Some adult stutterers see Porky as a role modelIn his book, Shell claims incorrectly that there were no vocal objections to Porky until the 1990s. Actually, the NSA saw the difficulty of rallying unified protests early on and chose to focus on other things, which in a sense proves his point anyways. Most adult stutterers, it turns out, take little offense to Porky; for some, he is even a role model. They see him as a fearless, take-no-crap go-getter, who couldn’t care less what people think. Furthermore, it can’t be denied that Mel Blanc’s voice work for Porky is sheer genius. For all his exaggerations, Blanc knows not only how stutterers sound, but how they think. He capitalizes on one of the most intriguing stuttering behaviours: word substitution.

In fact, word substitution is such a basic strategy for the stutterer that a fear of running out of synonyms can compound the already high stress of speaking. As Shell points out, expediently switching words while speaking is risking the long term meaning of what is intended, a risk the stutterer continually takes. Porky’s kaleidoscopic cycle of false starts through a gamut of alternate words, to finally arrive on one, leaves the listener in a peculiar quandry. Is Porky saying what he means? Does he mean what he says? The ambiguity, framed as a joke, perfectly illustrates the separation between intention and action that is part of the problematic nature not just of stuttering but of human expression.

It is nevertheless a point of inquiry as to why a character like Speedy Gonzales has been long retired from the Looney Tunes lineup on North American television, along with others who parody ethnic accents and stereotypes, while Porky endures. It is not because, in any objective analysis, he is less offensive. The answer has to do with the distinct nature of the experience of stuttering.

Searching for A Stuttering Culture

Stuttering imposes its own kind of individual isolationWhy would stuttering impose its own kind of “individual isolation,” different from that of other afflictions? Shell contrasts the “individual loneliness and non-communal aspects” of stuttering with the culture of the deaf and hard of hearing. For more than a century the deaf have had their own educational resources and, most importantly, their own language, American Sign Language. Language is, of course, a boundary line that both binds a group together and separates it from others. People who stutter can only use the same kind of language as everyone else: the spoken kind. This leaves them “on the periphery of expressivity” says Shell, as they are separated both from the “fluent world” and from each other. This is why Porky Pig is permitted to make fun of the way stutterers talk, but Speedy Gonzales can’t make fun of the Mexican accent. Language is power.

Globally, tens of thousands of people who stutter have formed organizations and attend support groups. Yet Shell maintains, perhaps controversially, that there is no real shared stuttering culture — it remains a decidedly and uniquely isolating condition. The iatrogenic theory positioned stuttering as a kind of contagion, particularly among children. On some level this is still a perception, subliminally messaging people who stutter to self-quarantine.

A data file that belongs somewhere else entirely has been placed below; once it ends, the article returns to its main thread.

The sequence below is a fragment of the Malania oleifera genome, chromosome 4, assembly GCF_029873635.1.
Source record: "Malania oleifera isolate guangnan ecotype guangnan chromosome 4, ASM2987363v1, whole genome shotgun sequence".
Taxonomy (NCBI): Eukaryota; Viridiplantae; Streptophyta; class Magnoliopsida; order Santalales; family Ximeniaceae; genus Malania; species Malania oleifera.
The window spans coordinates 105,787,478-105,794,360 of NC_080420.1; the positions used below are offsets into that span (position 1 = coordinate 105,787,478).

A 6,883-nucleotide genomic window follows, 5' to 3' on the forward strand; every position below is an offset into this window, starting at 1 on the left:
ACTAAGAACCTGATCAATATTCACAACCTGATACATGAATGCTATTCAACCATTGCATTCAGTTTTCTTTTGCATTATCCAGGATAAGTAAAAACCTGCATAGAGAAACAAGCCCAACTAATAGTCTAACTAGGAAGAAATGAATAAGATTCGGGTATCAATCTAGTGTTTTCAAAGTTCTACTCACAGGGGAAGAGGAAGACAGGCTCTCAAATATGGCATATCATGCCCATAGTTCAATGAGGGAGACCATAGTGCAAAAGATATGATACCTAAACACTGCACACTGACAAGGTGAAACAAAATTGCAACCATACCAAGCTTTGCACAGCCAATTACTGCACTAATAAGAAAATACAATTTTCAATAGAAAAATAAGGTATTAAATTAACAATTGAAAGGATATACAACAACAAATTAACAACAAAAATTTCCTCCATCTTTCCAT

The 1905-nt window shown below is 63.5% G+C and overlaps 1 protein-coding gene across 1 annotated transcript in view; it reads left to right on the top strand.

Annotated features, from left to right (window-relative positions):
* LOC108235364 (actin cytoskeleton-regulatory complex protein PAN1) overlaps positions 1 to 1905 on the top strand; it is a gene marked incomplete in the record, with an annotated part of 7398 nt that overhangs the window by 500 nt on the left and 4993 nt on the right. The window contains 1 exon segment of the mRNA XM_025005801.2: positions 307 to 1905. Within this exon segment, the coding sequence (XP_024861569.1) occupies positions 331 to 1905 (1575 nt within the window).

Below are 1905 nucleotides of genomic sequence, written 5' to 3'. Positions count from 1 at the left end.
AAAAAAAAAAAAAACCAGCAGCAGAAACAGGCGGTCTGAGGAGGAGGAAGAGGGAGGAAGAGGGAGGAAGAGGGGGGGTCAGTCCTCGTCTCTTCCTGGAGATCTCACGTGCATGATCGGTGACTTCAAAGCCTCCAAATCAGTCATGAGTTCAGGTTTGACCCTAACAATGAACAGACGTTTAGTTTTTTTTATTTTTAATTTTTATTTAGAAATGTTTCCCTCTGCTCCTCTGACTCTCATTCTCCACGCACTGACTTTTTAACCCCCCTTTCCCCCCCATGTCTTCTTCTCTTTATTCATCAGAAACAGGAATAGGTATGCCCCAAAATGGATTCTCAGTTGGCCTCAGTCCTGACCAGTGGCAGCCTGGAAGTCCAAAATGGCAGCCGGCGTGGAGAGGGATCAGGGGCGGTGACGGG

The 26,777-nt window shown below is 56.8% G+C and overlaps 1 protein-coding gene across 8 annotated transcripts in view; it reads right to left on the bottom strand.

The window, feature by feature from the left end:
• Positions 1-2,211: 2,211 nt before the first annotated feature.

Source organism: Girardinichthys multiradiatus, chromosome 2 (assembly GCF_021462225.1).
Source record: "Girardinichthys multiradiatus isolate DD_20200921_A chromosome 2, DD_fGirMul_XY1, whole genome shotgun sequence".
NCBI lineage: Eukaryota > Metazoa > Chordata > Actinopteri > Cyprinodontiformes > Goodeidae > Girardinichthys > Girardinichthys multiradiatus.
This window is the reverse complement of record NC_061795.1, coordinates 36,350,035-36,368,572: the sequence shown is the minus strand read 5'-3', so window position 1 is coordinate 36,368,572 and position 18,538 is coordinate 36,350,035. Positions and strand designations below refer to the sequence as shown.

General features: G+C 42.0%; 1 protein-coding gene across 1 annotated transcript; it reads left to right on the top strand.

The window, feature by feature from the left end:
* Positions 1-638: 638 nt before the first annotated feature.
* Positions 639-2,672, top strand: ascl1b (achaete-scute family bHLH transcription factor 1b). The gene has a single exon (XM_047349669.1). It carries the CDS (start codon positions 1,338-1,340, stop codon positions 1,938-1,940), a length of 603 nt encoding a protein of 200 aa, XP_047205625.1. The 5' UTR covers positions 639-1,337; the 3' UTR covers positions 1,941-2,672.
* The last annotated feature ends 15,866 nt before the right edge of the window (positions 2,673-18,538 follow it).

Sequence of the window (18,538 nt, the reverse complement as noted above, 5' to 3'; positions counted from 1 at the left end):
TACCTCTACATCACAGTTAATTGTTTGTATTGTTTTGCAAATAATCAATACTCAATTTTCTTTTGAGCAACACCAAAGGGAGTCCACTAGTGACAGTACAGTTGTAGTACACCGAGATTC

Shell relates a long standing joke about stuttering, dating back to French comedic writing of the 1800s. Two stutterers meet, and when they start speaking to each other, both think the other is mocking them. They get angrier and angrier, until they finally beat each other up. Hundreds of variations of this joke exist, the implication being that stutterers may be better off avoiding each other. For the fluent world, there is something farcical about the very notion of a conference for people who stutter. After all, one person stuttering is amusing, two are hilarious; adding more compounds the absurdity. Yet in the United States alone a national conference for people who stutter can attract more than a thousand people, and tens of thousands attend regional support groups. These resources are lauded as extremely beneficial for those who stutter. But, given that more than three million people in that country deal with stuttering, it would seem most of them are still not seeking each other out.

Stuttering and Truth

It is a common practice for stuttering organizations to publish lists of well-known successful people who stutter, or who used to stutter. Identifying them is meant to provide comfort and encouragement, to show that stuttering can be “conquered.” These lists are also meant to inform the fluent world to look beyond the stuttering and see the person. In Stutter, Marc Shell also provides a list, but with an entirely different purpose: to look beyond the person and see the stuttering, and to cast light on the role stuttering plays in what they represent. This is not an outlook that the stuttering community, as a whole, embraces — they do not pass around this book or celebrate it at conferences. Yet as a “pan-global, pan-cultural phenomenon” stuttering is worthy of such inquiry. Shell illustrates how, reaching back through recorded history, it plays a role in the foundations of law, society and culture. Its influence in human evolutionary milestones provides insight into how language came to be. Finally, the personal experience of the “unique punishment” stuttering inflicts on the individual, making speech ever-contingent on a multitude of variables, both internal and external, mirrors the ever fluctuating dance of mind and body that defines creative expression and the human spirit.


You can purchase Stutter here.